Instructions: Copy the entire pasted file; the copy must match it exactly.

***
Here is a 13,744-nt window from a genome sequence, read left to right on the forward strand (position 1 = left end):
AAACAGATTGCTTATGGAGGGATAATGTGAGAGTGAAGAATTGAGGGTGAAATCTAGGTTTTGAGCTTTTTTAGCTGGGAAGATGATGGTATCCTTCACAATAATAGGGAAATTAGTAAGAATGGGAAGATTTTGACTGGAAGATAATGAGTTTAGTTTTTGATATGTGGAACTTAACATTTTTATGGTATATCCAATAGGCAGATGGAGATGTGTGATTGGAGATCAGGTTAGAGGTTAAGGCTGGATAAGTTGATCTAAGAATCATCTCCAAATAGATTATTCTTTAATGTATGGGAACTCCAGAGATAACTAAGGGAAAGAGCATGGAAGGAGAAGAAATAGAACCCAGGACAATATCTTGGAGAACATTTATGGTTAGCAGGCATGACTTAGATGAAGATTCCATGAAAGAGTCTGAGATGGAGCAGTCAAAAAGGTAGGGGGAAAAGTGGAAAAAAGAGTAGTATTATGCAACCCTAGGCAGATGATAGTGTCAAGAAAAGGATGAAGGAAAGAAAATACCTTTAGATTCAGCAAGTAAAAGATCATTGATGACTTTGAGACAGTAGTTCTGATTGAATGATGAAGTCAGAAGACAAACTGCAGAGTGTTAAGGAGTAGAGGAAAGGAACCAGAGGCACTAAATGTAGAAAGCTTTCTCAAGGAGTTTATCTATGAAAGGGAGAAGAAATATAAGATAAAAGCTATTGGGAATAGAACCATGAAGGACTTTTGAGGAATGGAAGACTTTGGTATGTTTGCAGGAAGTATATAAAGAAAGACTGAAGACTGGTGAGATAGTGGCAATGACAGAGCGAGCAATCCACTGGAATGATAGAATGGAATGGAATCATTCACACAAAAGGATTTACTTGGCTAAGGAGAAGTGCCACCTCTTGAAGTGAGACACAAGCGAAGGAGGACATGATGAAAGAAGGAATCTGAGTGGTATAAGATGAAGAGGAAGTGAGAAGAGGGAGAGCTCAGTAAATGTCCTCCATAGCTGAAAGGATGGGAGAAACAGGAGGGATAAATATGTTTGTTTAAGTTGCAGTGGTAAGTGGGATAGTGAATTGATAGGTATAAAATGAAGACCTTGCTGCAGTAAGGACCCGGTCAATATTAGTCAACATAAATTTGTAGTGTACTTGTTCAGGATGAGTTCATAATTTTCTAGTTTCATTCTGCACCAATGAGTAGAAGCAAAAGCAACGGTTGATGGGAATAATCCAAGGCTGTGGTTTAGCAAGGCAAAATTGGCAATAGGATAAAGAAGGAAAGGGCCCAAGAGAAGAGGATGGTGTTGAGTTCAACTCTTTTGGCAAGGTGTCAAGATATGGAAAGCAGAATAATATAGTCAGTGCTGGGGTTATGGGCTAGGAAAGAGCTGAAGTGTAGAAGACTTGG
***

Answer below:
Here is a 13,744-nt window from a genome sequence, read left to right on the forward strand (position 1 = left end):
AAACAGATTGCTTATGGAGGGATAATGTGAGAGTGAAGAATTGAGGGTGAAATCTAGGTTTTGAGCTTTTTTAGCTGGGAAGATGATGGTATCCTTCACAATAATAGGGAAATTAGTAAGAATGGGAAGATTTTGACTGGAAGATAATGAGTTTAGTTTTTGATATGTGGAACTTAACATTTTTATGGTATATCCAATAGGCAGATGGAGATGTGTGATTGGAGATCAGGTTAGAGGTTAAGGCTGGATAAGTTGATCTAAGAATCATCTCCAAATAGATTATTCTTTAATGTATGGGAACTCCAGAGATAACTAAGGGAAAGAGCATGGAAGGAGAAGAAATAGAACCCAGGACAATATCTTGGAGAACATTTATGGTTAGCAGGCATGACTTAGATGAAGATTCCATGAAAGAGTCTGAGATGGAGCAGTCAAAAAGGTAGGGGGAAAAGTGGAAAAAAGAGTAGTATTATGCAACCCTAGGCAGATGATAGTGTCAAGAAAAGGATGAAGGAAAGAAAATACCTTTAGATTCAGCAAGTAAAAGATCATTGATGACTTTGAGACAGTAGTTCTGATTGAATGATGAAGTCAGAAGACAAACTGCAGAGTGTTAAGGAGTAGAGGAAAGGAACCAGAGGCACTAAATGTAGAAAGCTTTCTCAAGGAGTTTATCTATGAAAGGGAGAAGAAATATAAGATAAAAGCTATTGGGAATAGAACCATGAAGGACTTTTGAGGAATGGAAGACTTTGGTATGTTTGCAGGAAGTATATAAAGAAAGACTGAAGACTGGTGAGATAGTGGCAATGACAGAGCGAGCAATCCACTGGAATGATAGAATGGAATGGAATCATTCACACAAAAGGATTTACTTGGCTAAGGAGAAGTGCCACCTCTTGAAGTGAGACACAAGCGAAGGAGGACATGATGAAAGAAGGAATCTGAGTGGTATAAGATGAAGAGGAAGTGAGAAGAGGGAGAGCTCAGTAAATGTCCTCCATAGCTGAAAGGATGGGAGAAACAGGAGGGATAAATATGTTTGTTTAAGTTGCAGTGGTAAGTGGGATAGTGAATTGATAGGTATAAAATGAAGACCTTGCTGCAGTAAGGACCCGGTCAATATTAGTCAACATAAATTTGTAGTGTACTTGTTCAGGATGAGTTCATAATTTTCTAGTTTCATTCTGCACCAATGAGTAGAAGCAAAAGCAACGGTTGATGGGAATAATCCAAGGCTGTGGTTTAGCAAGGCAAAATTGGCAATAGGATAAAGAAGGAAAGGGCCCAAGAGAAGAGGATGGTGTTGAGTTCAACTCTTTTGGCAAGGTGTCAAGATATGGAAAGCAGAATAATATAGTCAGTGCTGGGGTTATGGGCTAGGAAAGAGCTGAAGTGTAGAAGACTTGG